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Tulip Garden Update: September 9, 2005

Today's Report Includes:

Follow the Wave of Spring
We're watching for YOUR garden!
Welcome to Journey North. This fall, plant a Journey North Garden to proclaim the official arrival of spring in your community. In this huge investigation about plants and seasonal change YOU play a key role by sharing when your tulips emerge and bloom.

This fall, watch the map fill up with brown squares as hundreds of students across North America report their tulip gardens planted. Hone your prediction skills – when will spring reach all corners of North America?

How is your garden planning going?

Let Me Introduce You

Get started! Read this hands-on, easy entry booklet about the Journey North tulip project together as a class.
Print and fold it using easy to follow directions, or read from a slide show on the Web.


The BIG Picture - For Teachers New to the Garden Project
The Tulip Garden Project allows children to explore plant growth and seasonal change by working with a flower that has come to symbolize spring. Visit this project overview that includes pictures and video clips to learn more.

Students explore seasonal change by watching plant growth in their own gardens--and in gardens across the hemisphere.

Explore Microclimate First
A sample map of schoolgrounds
Begin the season by stepping outside your classroom to investigate the many microclimates in your schoolyard. Start by mapping the area and predicting where it is the coldest, warmest, wettest and driest. Go out to observe and record temperature data. How many differences do you find, and which areas best reflect your local climate?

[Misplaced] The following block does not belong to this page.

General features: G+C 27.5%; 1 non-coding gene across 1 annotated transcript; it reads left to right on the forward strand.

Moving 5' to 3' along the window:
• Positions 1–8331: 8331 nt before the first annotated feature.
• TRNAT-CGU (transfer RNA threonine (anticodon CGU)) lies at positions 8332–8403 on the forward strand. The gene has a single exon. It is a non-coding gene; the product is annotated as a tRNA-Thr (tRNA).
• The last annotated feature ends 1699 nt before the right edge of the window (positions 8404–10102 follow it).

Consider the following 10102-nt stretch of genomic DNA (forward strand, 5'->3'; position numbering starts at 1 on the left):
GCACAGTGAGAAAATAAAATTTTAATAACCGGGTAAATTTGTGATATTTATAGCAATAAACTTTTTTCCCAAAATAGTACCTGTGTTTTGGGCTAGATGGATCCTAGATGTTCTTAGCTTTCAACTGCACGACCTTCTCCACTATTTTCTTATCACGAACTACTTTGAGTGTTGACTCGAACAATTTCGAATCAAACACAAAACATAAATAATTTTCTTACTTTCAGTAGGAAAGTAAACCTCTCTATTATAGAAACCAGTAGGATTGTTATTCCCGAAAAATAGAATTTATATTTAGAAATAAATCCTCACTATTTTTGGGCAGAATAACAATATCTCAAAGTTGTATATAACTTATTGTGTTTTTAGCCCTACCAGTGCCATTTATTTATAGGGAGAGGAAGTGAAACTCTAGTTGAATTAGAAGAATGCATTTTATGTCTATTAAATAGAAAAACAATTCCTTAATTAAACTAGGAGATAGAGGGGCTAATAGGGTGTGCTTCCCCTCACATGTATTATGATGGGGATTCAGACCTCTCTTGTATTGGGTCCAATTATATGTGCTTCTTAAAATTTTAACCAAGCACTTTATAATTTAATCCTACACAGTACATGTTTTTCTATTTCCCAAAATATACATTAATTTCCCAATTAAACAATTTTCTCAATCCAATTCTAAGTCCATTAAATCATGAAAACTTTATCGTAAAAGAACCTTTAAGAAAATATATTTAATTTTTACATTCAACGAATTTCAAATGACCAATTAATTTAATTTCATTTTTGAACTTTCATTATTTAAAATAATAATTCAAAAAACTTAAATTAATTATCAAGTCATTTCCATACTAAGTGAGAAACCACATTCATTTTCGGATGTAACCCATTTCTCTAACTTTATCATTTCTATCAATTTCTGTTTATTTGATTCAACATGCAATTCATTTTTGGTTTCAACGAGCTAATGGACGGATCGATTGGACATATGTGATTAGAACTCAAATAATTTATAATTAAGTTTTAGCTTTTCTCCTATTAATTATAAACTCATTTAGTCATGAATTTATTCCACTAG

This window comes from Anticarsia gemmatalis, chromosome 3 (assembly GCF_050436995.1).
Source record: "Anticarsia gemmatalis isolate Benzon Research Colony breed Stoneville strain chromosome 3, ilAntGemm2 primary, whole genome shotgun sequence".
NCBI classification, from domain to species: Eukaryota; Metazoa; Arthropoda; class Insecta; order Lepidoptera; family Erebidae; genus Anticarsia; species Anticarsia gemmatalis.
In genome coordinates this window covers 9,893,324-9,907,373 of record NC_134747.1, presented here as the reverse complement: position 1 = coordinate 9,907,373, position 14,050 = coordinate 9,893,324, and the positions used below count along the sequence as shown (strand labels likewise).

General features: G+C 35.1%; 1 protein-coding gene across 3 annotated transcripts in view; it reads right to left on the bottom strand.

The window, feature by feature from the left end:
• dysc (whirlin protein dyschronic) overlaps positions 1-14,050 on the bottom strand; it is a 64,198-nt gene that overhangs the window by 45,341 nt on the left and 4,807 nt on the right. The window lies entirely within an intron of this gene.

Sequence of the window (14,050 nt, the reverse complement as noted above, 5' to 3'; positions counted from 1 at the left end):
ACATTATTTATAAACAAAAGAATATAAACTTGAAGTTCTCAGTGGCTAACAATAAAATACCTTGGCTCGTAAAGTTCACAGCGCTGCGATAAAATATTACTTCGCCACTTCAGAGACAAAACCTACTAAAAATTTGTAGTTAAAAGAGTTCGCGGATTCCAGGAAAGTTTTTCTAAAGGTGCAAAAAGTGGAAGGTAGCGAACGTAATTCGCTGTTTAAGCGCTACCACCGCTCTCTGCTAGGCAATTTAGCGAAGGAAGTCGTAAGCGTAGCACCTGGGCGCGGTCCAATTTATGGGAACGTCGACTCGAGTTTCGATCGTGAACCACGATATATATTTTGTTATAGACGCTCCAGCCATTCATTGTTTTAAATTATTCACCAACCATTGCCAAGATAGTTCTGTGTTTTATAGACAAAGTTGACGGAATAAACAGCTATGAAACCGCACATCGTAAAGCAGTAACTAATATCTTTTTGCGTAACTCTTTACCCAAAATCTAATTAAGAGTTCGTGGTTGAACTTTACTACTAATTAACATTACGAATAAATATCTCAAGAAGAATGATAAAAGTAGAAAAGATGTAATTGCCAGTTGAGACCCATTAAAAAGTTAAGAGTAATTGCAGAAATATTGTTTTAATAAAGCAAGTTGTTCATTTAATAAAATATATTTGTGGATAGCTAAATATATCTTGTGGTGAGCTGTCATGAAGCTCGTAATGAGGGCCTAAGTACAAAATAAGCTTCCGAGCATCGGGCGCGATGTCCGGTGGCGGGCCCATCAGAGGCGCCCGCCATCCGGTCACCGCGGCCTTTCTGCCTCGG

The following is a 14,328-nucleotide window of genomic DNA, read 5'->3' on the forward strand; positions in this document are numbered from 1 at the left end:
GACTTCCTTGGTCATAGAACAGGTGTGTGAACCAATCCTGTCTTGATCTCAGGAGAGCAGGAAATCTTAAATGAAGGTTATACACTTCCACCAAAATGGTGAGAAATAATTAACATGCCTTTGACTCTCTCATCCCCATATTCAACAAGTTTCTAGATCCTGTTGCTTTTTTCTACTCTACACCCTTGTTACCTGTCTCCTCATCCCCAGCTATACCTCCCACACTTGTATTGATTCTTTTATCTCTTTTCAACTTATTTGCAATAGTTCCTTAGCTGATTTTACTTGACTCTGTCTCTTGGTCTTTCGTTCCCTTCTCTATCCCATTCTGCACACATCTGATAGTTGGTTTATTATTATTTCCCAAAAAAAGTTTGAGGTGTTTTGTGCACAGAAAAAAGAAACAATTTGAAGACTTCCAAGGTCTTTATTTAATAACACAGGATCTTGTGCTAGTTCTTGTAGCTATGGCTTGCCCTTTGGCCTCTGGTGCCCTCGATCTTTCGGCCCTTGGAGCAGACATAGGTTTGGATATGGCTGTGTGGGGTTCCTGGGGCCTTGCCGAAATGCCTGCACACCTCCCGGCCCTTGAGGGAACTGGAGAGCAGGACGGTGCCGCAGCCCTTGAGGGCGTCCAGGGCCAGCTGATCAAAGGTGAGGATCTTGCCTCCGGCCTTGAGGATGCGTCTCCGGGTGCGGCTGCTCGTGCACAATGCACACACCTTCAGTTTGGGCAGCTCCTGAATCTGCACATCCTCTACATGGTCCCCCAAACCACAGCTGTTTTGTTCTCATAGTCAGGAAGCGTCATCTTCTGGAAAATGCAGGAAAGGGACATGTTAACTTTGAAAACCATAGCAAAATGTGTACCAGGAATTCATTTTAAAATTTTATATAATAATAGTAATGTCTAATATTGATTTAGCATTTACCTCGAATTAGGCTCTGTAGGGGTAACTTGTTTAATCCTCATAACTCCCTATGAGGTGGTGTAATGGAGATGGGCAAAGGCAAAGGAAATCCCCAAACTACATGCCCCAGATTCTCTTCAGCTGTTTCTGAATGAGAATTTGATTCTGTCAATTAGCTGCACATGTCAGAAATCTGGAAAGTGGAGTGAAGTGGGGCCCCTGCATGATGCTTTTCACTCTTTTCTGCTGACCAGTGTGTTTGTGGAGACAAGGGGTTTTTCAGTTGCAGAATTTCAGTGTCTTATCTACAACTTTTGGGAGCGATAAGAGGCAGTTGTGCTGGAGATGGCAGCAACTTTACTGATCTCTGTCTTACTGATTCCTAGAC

This lesson is a springboard for students’ understanding of scientific method and why all the gardens in this Tulip Study must be planted according to certain instructions or protocol.

After your exploration answer this:

Challenge Question #1:
“ In examining your schoolyard microclimates, what was THE greatest difference in temperatures? Describe the areas where it was coolest and warmest.”

Teacher Tips:
1. Organizing the Garden Project
Each year that Journey North is presented we welcome many first-time teachers and classrooms. In an effort to make managing our projects easier for all participants and especially new ones, we have asked some of our “seasoned” teachers for tips. Here’s a tip to help you get organized:

Find more helpful tips here:

2. Tulip Project Journal
A journal can be a great organizational tool for keeping track of your Tulip Project. Beginning with recording Challenge Question #1, students can keep records of each step of the project. By dedicating a journal for notes, experiments, maps, pictures and journal questions, student records can be kept safe and permanent for each participant.

Bookmark the Tulip Index
This fall bookmark the Tulip Index on your “favorites” list and quickly find your way to all the news and information:


The Next Tulip Garden Update Will be Posted on October 7, 2005.


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